This blog was originally posted by the Open Government Partnership.
The City of Buenos Aires got a staggering response when they launched BA Elige in 2017, a competition that asked residents of Buenos Aires to nominate and then vote on projects to improve the city. 3.3 million people visited the website. 3.3 million. (Anyone, regardless where they lived, could propose projects. Only Buenos Aires residents could vote to select the final winners). That is, according to Google, almost half a million more people than live in the city. 26,000 people submitted proposals to the competition, and 140,000 people voted on them. The winning projects, which ranged from requests for yoga in parks to better street lighting to improve safety, will be carried out under the city’s 2018 budget.
Governments in the Americas are making impressive strides in openness and citizen engagement. But will those efforts disappear when new governments are elected? In order for citizen feedback and openness initiatives to persist long-term, we need to ensure that openness initiatives make a tangible difference in the lives of citizens. We need to focus our openness agendas on three critical questions:
What do people want? Are we helping them get it? If not, what should we do differently?
The remarkable engagement with Buenos Aires’ Elige campaign was just one story that Alvaro Herrero, Under Secretary for Strategic Management and Institutional Quality and Open Government Partnership Point of Contact for the City of Buenos Aires, shared at the workshop for government representatives before the OGP Americas Regional Meeting. I was lucky enough to join the group in order to facilitate a discussion about how governments, both national and subnational, can listen and respond to citizen feedback. The governments represented at the workshop are working hard to engage their citizens in transformative conversations.
Yet one question kept surfacing over and over again during the Regional Meeting. We’re making impressive strides listening and responding to citizen feedback – so how do we make sure these citizen engagement initiatives continue? How do we ensure that the next government to come into power maintains and builds upon them, instead of getting rid of them?
Affonso Massot, Deputy Secretary of International Relations for Sao Paulo, spoke during the opening of the Regional Meeting about his government’s desire to turn openness and citizen engagement into a permanent municipal agenda. Scott Brisson, President of the Treasury Board of Canada, invited a member of the Canadian opposition to attend the Regional Meeting with him in the hopes of creating bipartisan support for Canada’s open government agenda.
Efforts to build bipartisan buy-in to government openness are important. But more is needed.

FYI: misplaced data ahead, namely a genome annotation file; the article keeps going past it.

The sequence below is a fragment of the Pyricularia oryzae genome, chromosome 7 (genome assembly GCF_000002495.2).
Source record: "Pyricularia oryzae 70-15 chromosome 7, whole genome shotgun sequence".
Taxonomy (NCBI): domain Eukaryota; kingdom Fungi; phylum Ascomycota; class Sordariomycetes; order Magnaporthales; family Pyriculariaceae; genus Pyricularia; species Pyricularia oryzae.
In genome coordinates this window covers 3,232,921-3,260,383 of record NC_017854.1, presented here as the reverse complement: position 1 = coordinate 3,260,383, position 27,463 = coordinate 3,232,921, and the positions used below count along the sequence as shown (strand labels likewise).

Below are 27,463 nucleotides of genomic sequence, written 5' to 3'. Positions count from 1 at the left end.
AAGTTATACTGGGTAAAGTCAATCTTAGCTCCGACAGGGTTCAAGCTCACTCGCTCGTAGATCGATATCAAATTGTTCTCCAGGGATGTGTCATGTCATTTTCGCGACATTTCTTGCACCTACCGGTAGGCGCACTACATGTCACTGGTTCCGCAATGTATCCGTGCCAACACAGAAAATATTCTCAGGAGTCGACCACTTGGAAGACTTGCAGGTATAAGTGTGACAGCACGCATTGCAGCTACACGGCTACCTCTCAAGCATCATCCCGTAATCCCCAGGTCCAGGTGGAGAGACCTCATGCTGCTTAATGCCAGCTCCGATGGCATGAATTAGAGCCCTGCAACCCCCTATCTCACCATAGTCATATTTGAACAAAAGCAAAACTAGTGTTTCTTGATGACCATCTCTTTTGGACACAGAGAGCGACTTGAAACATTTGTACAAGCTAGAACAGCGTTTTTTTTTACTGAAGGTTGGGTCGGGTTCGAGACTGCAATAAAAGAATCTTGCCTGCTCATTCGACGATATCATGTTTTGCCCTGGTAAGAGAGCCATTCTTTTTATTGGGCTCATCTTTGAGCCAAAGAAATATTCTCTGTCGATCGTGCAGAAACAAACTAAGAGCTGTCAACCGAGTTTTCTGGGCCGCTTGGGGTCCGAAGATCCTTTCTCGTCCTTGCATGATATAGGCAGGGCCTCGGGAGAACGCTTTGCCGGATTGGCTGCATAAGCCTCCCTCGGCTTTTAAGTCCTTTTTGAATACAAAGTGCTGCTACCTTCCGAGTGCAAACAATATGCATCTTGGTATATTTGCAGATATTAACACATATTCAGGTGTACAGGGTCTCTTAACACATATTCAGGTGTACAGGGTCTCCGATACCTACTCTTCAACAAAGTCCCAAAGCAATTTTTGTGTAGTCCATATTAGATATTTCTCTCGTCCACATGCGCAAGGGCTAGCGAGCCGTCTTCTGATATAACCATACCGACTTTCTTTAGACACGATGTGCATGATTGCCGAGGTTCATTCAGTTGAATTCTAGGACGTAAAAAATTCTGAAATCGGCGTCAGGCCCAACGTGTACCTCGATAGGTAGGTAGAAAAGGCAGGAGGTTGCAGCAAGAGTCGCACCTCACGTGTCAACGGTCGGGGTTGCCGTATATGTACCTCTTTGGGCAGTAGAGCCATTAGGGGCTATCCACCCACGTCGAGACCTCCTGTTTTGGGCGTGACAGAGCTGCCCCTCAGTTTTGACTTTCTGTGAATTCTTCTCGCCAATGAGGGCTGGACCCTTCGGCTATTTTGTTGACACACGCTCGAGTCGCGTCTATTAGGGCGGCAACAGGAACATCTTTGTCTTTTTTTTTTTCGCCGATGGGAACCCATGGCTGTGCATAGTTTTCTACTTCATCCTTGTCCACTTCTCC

How do we make sure openness agendas persist over the long-term? By making sure they reflect and respond to citizen priorities. By making sure that openness and transparency makes a concrete difference in the lives of citizens. And by systematically listening to citizens and closing the feedback loop with them – that is, letting them know what we heard from them, what we did about it, and the difference it will make to their lives.
The building blocks are there – Buenos Aires’s BA Elige is an experiment in progress, and we’ll see whether city residents feel the projects chosen by them make a difference in their lives. The government of Canada is closing feedback loops with Canadians, letting them know what they heard in their open government consultations, what actions they’re taking based on that feedback and what it might mean for Canadians. The City of Austin used an online portal to solicit city resident feedback on how to increase recycling in Austin, and to report back on the changes they’re making based on that feedback. These open government champions are exploring answers to the critical question: how can we make sure government openness leads to meaningful, tangible, visible improvements to people’s lives?
Evidence, like that summarized in Feedback Labs’s Is Feedback Smart? paper, shows that listening and responding to citizen feedback can lead to major improvements in outcomes, sometimes on the order of 30% improvements in metrics like child mortality.
Openness, transparency and citizen engagement have the potential to make a real difference in people’s lives. We know feedback is the Right, Smart and Feasible thing to do. How can we make it the Expected thing to do? Because when residents expect to be consulted, expect to have their feedback heard and acted upon – that’s the key to a sustained open government agenda.
A systems design engineer by training, Megan has over a decade of experience promoting adaptive development. As Co-Director of Engineers Withour Borders Canada’s program in Malawi, Megan focused on finding ways to strengthen formal and informal feedback loops in the Malawian water and sanitation sector. More recently, Megan worked with the Global Delivery Initiative secretariat at the World Bank to promote a common language with which to explore service delivery challenges and solutions. Megan is a graduate of the University of Waterloo and the Woodrow Wilson School at Princeton University.